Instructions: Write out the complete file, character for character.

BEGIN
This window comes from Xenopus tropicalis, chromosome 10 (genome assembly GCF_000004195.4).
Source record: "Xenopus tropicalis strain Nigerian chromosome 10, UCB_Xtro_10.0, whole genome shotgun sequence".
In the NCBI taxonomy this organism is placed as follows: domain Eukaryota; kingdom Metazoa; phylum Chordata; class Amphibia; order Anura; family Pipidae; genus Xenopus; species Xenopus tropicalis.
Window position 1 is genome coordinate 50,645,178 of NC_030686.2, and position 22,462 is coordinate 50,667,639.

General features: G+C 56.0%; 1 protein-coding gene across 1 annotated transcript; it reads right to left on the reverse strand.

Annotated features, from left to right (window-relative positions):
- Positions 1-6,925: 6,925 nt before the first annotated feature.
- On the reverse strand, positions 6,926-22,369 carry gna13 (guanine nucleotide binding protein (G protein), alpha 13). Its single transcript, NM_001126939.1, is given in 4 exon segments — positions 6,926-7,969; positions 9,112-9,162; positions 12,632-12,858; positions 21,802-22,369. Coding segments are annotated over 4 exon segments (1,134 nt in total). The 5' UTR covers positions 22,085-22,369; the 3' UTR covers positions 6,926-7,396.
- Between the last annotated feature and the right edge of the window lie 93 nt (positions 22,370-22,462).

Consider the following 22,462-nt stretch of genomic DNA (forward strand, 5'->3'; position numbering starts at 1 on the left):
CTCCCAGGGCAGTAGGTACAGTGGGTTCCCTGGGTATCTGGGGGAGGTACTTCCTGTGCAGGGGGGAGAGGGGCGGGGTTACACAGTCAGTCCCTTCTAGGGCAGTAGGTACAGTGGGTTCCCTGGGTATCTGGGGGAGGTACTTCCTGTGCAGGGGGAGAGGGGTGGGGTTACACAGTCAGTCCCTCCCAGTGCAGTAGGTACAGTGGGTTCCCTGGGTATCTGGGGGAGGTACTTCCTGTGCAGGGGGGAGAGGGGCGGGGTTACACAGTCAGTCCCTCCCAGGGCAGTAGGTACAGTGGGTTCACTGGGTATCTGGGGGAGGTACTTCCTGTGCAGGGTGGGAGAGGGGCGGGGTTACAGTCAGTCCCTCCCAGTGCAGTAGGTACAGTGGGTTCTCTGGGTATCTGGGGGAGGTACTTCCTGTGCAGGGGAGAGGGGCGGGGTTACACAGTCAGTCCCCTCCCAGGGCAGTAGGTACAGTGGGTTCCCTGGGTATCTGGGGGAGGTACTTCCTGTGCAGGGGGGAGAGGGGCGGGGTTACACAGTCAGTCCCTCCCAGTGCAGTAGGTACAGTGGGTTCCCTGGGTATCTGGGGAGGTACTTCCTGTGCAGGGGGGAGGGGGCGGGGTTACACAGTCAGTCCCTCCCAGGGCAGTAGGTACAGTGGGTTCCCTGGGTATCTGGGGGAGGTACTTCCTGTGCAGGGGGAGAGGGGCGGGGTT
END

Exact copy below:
This window comes from Xenopus tropicalis, chromosome 10 (genome assembly GCF_000004195.4).
Source record: "Xenopus tropicalis strain Nigerian chromosome 10, UCB_Xtro_10.0, whole genome shotgun sequence".
In the NCBI taxonomy this organism is placed as follows: domain Eukaryota; kingdom Metazoa; phylum Chordata; class Amphibia; order Anura; family Pipidae; genus Xenopus; species Xenopus tropicalis.
Window position 1 is genome coordinate 50,645,178 of NC_030686.2, and position 22,462 is coordinate 50,667,639.

General features: G+C 56.0%; 1 protein-coding gene across 1 annotated transcript; it reads right to left on the reverse strand.

Annotated features, from left to right (window-relative positions):
- Positions 1-6,925: 6,925 nt before the first annotated feature.
- On the reverse strand, positions 6,926-22,369 carry gna13 (guanine nucleotide binding protein (G protein), alpha 13). Its single transcript, NM_001126939.1, is given in 4 exon segments — positions 6,926-7,969; positions 9,112-9,162; positions 12,632-12,858; positions 21,802-22,369. Coding segments are annotated over 4 exon segments (1,134 nt in total). The 5' UTR covers positions 22,085-22,369; the 3' UTR covers positions 6,926-7,396.
- Between the last annotated feature and the right edge of the window lie 93 nt (positions 22,370-22,462).

Consider the following 22,462-nt stretch of genomic DNA (forward strand, 5'->3'; position numbering starts at 1 on the left):
CTCCCAGGGCAGTAGGTACAGTGGGTTCCCTGGGTATCTGGGGGAGGTACTTCCTGTGCAGGGGGGAGAGGGGCGGGGTTACACAGTCAGTCCCTTCTAGGGCAGTAGGTACAGTGGGTTCCCTGGGTATCTGGGGGAGGTACTTCCTGTGCAGGGGGAGAGGGGTGGGGTTACACAGTCAGTCCCTCCCAGTGCAGTAGGTACAGTGGGTTCCCTGGGTATCTGGGGGAGGTACTTCCTGTGCAGGGGGGAGAGGGGCGGGGTTACACAGTCAGTCCCTCCCAGGGCAGTAGGTACAGTGGGTTCACTGGGTATCTGGGGGAGGTACTTCCTGTGCAGGGTGGGAGAGGGGCGGGGTTACAGTCAGTCCCTCCCAGTGCAGTAGGTACAGTGGGTTCTCTGGGTATCTGGGGGAGGTACTTCCTGTGCAGGGGAGAGGGGCGGGGTTACACAGTCAGTCCCCTCCCAGGGCAGTAGGTACAGTGGGTTCCCTGGGTATCTGGGGGAGGTACTTCCTGTGCAGGGGGGAGAGGGGCGGGGTTACACAGTCAGTCCCTCCCAGTGCAGTAGGTACAGTGGGTTCCCTGGGTATCTGGGGAGGTACTTCCTGTGCAGGGGGGAGGGGGCGGGGTTACACAGTCAGTCCCTCCCAGGGCAGTAGGTACAGTGGGTTCCCTGGGTATCTGGGGGAGGTACTTCCTGTGCAGGGGGAGAGGGGCGGGGTT